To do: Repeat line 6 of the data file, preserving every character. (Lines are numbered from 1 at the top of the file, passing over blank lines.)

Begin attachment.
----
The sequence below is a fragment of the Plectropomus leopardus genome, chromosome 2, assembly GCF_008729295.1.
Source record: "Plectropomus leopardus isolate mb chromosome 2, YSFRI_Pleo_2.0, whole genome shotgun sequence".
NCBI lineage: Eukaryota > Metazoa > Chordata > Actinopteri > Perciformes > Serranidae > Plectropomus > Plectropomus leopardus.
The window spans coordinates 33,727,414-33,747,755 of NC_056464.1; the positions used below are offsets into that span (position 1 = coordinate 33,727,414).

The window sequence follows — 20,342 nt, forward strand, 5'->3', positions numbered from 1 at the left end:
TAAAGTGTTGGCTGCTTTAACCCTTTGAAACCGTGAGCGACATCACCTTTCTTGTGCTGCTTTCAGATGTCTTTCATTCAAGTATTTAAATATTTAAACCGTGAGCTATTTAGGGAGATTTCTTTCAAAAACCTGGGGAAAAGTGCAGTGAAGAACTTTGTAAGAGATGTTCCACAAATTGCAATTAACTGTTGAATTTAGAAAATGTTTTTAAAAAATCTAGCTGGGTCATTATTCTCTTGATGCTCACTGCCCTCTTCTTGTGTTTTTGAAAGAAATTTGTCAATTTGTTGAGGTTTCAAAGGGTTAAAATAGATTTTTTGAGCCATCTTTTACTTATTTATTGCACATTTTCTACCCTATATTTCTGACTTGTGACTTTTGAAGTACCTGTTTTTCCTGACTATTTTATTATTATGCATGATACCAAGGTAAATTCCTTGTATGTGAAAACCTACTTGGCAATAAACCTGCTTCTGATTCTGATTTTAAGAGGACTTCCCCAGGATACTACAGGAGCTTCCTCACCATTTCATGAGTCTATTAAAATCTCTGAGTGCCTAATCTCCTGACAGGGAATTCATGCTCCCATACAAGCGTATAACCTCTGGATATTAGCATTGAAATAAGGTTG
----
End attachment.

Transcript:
TAAAGTGTTGGCTGCTTTAACCCTTTGAAACCGTGAGCGACATCACCTTTCTTGTGCTGCTTTCAGATGTCTTTCATTCAAGTATTTAAATATTTAAACCGTGAGCTATTTAGGGAGATTTCTTTCAAAAACCTGGGGAAAAGTGCAGTGAAGAACTTTGTAAGAGATGTTCCACAAATTGCAATTAACTGTTGAATTTAGAAAATGTTTTTAAAAAATCTAGCTGGGTCATTATTCTCTTGATGCTCACTGCCCTCTTCTTGTGTTTTTGAAAGAAATTTGTCAATTTGTTGAGGTTTCAAAGGGTTAAAATAGATTTTTTGAGCCATCTTTTACTTATTTATTGCACATTTTCTACCCTATATTTCTGACTTGTGACTTTTGAAGTACCTGTTTTTCCTGACTATTTTATTATTATGCATGATACCAAGGTAAATTCCTTGTATGTGAAAACCTACTTGGCAATAAACCTGCTTCTGATTCTGATTTTAAGAGGACTTCCCCAGGATACTACAGGAGCTTCCTCACCATTTCATGAGTCTATTAAAATCTCTGAGTGCCTAATCTCCTGACAGGGAATTCATGCTCCCATACAAGCGTATAACCTCTGGATATTAGCATTGAAATAAGGTTG